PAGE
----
UPDATED 15:30 EST / NOVEMBER 20 2018


Data governance does more than thwart GDPR police — a lot more

Dread of data misuse has spread through all kinds of organizations since the General Data Protection Regulation went live in May. The legislation hasn’t done much to lighten the already drab image of data governance in people’s minds. To get all departments on-board governance missions, companies might lay down the sticks and try a carrot for a change.

“Governance is just a horrible word,” said Chris Bannocks (pictured, left), group chief data officer at ING Bank N.V. “People have really negative connotations associated with it.”

It begins with metadata, or the data about an organization’s data. It isn’t a word that generally excites business people — they may not even know what it means. When they found out it involves applying thousands of labels to tons of data, they might not want to hear anymore. This is where leaders in the organization must explain how much there is to gain from properly governed data, according to Bannocks.

Bannocks and Steven Eliuk (pictured, right), vice president of deep learning, Global Chief Data Office, at IBM, spoke with Rebecca Knight (@knightrm) and Paul Gillin (@pgillin), co-hosts of theCUBE, SiliconANGLE Media’s mobile livestreaming studio, during the IBM CDO Summit in Boston, Massachusetts. They discussed tools and tricks that can lighten a company’s data-governance load. (* Disclosure below.)

‘Do it or else’ is maybe not the best data-governance project name

Data governance isn’t as scary as it sounds. It just means knowing what and where data is, who’s responsible for fixing it if something goes wrong, and being able to measure whether it’s right or wrong in the first place, according to Bannocks.

What many are justifiably scared of, though, is the sheer volume of data that needs to be governed in a large organization. This is where machine-learning tools — like IBM’s automatic metadata generation technology — can help.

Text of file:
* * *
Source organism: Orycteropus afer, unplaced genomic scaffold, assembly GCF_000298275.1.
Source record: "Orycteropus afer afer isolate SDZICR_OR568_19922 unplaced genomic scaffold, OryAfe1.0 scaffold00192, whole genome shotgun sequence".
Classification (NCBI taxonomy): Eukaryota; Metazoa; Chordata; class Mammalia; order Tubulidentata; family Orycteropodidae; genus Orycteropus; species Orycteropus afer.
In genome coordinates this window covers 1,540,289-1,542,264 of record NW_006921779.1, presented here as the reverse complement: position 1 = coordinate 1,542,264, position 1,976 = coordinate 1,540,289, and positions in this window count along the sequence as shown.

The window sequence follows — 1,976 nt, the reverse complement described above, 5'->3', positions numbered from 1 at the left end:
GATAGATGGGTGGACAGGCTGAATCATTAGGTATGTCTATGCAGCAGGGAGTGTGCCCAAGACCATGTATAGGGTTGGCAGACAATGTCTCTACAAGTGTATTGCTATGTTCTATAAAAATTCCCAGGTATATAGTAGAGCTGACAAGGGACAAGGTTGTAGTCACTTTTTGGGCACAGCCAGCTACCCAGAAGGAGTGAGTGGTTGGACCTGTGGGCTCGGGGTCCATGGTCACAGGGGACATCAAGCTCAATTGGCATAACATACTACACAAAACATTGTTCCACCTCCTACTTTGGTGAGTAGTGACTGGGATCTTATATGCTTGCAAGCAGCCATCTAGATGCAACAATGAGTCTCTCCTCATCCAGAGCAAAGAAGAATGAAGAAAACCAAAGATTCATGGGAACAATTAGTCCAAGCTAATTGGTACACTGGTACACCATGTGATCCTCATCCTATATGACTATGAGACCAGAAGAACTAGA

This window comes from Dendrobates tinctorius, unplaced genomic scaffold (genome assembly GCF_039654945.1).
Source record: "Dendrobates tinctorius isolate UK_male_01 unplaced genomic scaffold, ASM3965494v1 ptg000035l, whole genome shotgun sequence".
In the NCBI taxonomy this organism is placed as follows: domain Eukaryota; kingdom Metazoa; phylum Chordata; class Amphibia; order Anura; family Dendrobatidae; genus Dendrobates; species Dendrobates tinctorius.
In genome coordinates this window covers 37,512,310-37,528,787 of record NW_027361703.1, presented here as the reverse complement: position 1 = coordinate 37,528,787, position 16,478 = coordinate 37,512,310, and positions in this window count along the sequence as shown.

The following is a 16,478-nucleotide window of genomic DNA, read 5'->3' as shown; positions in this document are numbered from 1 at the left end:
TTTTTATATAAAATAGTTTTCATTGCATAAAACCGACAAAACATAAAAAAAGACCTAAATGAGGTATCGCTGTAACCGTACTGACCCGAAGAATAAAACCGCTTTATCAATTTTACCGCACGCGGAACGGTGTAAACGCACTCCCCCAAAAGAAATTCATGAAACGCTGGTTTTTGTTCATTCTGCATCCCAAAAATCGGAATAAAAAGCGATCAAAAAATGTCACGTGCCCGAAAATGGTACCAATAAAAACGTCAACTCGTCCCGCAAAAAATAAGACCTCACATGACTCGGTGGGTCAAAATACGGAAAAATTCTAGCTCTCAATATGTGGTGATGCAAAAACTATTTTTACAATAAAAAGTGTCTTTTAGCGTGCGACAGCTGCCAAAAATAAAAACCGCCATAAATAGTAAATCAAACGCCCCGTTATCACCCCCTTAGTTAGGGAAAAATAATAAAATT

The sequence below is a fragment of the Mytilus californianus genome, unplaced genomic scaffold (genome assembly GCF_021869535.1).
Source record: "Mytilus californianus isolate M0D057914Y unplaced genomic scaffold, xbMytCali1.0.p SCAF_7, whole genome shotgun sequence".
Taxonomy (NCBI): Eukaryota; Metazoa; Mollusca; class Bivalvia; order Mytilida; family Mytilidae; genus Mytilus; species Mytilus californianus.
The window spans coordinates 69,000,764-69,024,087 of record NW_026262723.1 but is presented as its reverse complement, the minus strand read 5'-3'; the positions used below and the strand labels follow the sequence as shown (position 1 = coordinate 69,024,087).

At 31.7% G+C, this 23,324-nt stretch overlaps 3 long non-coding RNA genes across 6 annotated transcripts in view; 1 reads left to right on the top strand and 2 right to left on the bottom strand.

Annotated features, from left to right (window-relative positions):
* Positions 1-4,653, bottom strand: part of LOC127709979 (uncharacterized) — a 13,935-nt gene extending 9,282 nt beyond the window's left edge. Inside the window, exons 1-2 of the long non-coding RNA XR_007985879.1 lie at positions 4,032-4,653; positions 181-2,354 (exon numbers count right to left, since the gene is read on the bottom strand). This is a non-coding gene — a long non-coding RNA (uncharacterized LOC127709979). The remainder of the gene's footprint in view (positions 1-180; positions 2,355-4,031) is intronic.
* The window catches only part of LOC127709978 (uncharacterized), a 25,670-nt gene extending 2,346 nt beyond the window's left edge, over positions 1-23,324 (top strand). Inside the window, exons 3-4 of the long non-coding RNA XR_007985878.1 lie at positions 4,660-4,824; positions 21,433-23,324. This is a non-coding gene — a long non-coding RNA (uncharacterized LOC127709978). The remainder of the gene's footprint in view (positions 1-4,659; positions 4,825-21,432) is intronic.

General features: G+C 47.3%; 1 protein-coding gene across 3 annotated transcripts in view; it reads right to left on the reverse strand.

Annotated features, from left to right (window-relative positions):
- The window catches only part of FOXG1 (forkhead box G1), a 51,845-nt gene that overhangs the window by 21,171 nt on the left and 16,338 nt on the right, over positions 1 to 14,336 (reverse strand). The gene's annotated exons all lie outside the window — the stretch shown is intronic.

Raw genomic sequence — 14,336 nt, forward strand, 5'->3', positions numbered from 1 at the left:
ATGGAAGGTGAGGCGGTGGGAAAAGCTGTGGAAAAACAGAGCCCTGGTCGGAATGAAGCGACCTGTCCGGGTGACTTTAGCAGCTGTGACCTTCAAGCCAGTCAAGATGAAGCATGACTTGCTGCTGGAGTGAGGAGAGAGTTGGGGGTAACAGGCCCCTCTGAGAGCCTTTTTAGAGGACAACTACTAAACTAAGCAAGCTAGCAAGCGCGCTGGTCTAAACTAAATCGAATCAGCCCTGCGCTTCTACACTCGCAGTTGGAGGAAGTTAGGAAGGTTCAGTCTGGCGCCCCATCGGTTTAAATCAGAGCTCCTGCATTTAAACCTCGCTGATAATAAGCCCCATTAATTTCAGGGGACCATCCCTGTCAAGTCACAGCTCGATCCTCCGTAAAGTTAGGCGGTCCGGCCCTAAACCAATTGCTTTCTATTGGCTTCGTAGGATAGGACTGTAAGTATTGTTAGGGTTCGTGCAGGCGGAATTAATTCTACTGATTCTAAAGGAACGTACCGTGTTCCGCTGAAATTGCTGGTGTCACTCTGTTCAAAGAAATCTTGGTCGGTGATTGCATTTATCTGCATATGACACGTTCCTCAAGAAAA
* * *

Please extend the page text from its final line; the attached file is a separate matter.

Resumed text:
Machine learning can help pick out outliers and exceptions so people don’t have to comb through all data, outliers, and exceptions. “You can’t do this across 30,000 elements in any meaningful way or way that really makes sense from a financial perspective [without ML],” Bannocks said.

When people’s jobs get easier through well-governed data, they start to appreciate it more, according to Eliuk. “We’ve seen process times go from 90 days down to a couple days. That’s a huge reduction,” he said.

Aside from reduction in process time, all-around better analytics and business decisions come out of governance.

“We’re talking about quality, and quality means better decisions, and that’s actually all governance is,” Bannocks concluded.

Watch the complete video interview below, and be sure to check out more of SiliconANGLE’s and theCUBE’s coverage of the IBM CDO Summit. (* Disclosure: TheCUBE is a paid media partner for the IBM CDO Summit. Neither IBM, the event sponsor, nor other sponsors have editorial control over content on theCUBE or SiliconANGLE.)

Photo: SiliconANGLE

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